The drug had one primary consumer: cancer patients. MS Contin was supposed to be able to provide longer-lasting pain relief throughout the night without needing an IV. However, this niche market was not incredibly lucrative, so Richard made it his goal to find broader uses for the Contin system.
Dr Andrew Kolodny, an addiction expert and Co-Director of Opioid Policy Research at Brandeis University, explained further how Richard was able to make MS Contin became more widely prescribed, and gave way to the development of OxyContin.
He told DailyMail.com: ‘MS Contin was coming off patent, and that product had only really been prescribed to people with cancer at the end of life. You’re not going to make much money if your product is only being used by people at the end of their life. So they wanted to make a product prescribed for common chronic pain - people with pain from cancer is not a common condition.
‘Some of the patients enrolled in their clinical trials had a very hard time coming off of the drug - so [its addictive qualities] should not have been a surprise to them,’ he continued.
The Sacklers' pharmaceutical efforts began with brothers Arthur, Mortimer and Raymond. Arthur's children were not actively involved in the business, but sons and daughters of Mortimer and Sackler - as well as the wives they were married to at the time of their deaths - continued directorship of Napp Pharmaceutical Holdings, based in Cambridge, England; this family tree outlines the Sackler descendants and their connection with the family business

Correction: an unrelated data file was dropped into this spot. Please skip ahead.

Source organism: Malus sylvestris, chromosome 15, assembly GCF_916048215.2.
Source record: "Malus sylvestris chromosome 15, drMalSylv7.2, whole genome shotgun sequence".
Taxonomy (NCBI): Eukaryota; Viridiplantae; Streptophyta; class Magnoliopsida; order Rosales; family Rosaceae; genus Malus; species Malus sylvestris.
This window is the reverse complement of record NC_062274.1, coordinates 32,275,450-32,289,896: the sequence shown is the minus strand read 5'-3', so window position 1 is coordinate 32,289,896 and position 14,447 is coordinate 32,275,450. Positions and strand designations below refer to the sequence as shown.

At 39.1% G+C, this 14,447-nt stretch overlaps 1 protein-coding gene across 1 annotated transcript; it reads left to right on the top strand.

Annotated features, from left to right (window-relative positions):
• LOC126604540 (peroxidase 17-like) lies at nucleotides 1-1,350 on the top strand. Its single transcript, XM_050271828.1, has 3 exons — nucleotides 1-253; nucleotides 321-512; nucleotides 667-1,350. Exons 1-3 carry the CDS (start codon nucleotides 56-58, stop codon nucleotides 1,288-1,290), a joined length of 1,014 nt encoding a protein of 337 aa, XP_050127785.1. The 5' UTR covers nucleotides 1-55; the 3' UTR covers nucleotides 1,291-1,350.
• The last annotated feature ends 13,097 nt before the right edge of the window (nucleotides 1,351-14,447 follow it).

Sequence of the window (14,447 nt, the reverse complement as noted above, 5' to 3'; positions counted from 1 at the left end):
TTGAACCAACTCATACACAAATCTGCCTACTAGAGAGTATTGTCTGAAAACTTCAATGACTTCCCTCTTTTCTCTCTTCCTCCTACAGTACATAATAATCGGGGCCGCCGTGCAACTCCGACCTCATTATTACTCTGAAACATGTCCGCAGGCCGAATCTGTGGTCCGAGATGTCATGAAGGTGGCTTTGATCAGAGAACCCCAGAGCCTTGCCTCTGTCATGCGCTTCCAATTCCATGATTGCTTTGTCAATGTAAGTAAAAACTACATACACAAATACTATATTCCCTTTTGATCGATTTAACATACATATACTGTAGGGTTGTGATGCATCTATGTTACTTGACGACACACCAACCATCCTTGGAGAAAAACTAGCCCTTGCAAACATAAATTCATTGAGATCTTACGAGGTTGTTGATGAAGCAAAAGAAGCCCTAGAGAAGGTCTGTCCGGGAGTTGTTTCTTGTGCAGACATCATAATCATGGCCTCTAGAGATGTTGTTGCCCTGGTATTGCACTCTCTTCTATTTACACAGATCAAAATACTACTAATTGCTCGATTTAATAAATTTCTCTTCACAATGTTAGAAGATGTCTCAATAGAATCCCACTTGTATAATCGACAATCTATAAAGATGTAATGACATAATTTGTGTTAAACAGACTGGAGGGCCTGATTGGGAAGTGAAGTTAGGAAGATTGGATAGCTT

Richard Sackler's former Greenwich, Connecticut home - where he lived with his wife and children before he divorced and moved to Texas - was situated on two acres, featured seasonal water views and a community dock in the gated neighborhood and included a pool and pool house
Richard Sackler's former Greenwich home boasts a vaulted gallery and airy open spaces, befitting a family whose philanthropy often focused on the arts
Richard's Greenwich home has since been sold; these real estate photos from last year show contemporary furnishings in the coveted residence
Jonathan Sackler, Richard's brother and son of youngest brother Raymond, has been a huge supporter of education and has given tens of thousands in donations to the Democratic party; he and his wife have also held a fundraiser in their home (pictured) in the exclusive enclave of Greenwich, Connecticut, with gorgeous views of the Long Island Sound
Dr Kathe Sackler and her wife, Susan Shack Sackler (fourth and third from left, respectively) are well-known for their philanthropic efforts; Kathe is the second daughter of founding brother Mortimer and was also listed as a Napp director as of December 2016
Dr Mortimer Sackler, Jr - who was also listed as a Napp director as of December 2016 - is pictured with his wife, Jacqueline, at the Winter Dance 2006 Desert Oasis sponsored by Versace at The American Museum of Natural History in February 2006
In 1990, then-Vice President of clinical research at Purdue, Robert Kaiko, suggested that they begin developing a new time-release pill containing oxycodone instead of morphine.
Though both drugs are opiates derived from the poppy plant, oxycodone came into the public eye at a time when morphine was being demonized – following a mass addiction to heroin by Vietnam veterans after the war.